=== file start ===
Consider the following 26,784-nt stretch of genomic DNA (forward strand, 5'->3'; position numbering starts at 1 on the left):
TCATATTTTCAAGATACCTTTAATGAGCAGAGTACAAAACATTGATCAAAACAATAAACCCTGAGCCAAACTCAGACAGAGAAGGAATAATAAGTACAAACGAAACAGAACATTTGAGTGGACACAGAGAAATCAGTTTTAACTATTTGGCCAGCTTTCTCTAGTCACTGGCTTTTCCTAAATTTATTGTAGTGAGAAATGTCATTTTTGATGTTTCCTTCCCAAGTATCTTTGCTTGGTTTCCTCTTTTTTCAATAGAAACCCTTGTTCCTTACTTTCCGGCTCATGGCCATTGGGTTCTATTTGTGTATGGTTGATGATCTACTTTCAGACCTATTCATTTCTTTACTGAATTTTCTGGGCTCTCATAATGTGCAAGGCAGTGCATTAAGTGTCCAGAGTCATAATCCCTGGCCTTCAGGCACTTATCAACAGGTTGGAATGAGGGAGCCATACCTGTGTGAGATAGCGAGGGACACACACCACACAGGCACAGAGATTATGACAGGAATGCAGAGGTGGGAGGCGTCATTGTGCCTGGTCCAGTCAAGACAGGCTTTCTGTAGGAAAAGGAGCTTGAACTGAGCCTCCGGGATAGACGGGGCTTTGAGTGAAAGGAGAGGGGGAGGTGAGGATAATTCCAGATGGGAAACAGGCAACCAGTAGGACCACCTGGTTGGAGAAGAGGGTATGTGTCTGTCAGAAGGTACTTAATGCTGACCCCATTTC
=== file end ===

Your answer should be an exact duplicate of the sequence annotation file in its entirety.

Consider the following 26,784-nt stretch of genomic DNA (forward strand, 5'->3'; position numbering starts at 1 on the left):
TCATATTTTCAAGATACCTTTAATGAGCAGAGTACAAAACATTGATCAAAACAATAAACCCTGAGCCAAACTCAGACAGAGAAGGAATAATAAGTACAAACGAAACAGAACATTTGAGTGGACACAGAGAAATCAGTTTTAACTATTTGGCCAGCTTTCTCTAGTCACTGGCTTTTCCTAAATTTATTGTAGTGAGAAATGTCATTTTTGATGTTTCCTTCCCAAGTATCTTTGCTTGGTTTCCTCTTTTTTCAATAGAAACCCTTGTTCCTTACTTTCCGGCTCATGGCCATTGGGTTCTATTTGTGTATGGTTGATGATCTACTTTCAGACCTATTCATTTCTTTACTGAATTTTCTGGGCTCTCATAATGTGCAAGGCAGTGCATTAAGTGTCCAGAGTCATAATCCCTGGCCTTCAGGCACTTATCAACAGGTTGGAATGAGGGAGCCATACCTGTGTGAGATAGCGAGGGACACACACCACACAGGCACAGAGATTATGACAGGAATGCAGAGGTGGGAGGCGTCATTGTGCCTGGTCCAGTCAAGACAGGCTTTCTGTAGGAAAAGGAGCTTGAACTGAGCCTCCGGGATAGACGGGGCTTTGAGTGAAAGGAGAGGGGGAGGTGAGGATAATTCCAGATGGGAAACAGGCAACCAGTAGGACCACCTGGTTGGAGAAGAGGGTATGTGTCTGTCAGAAGGTACTTAATGCTGACCCCATTTC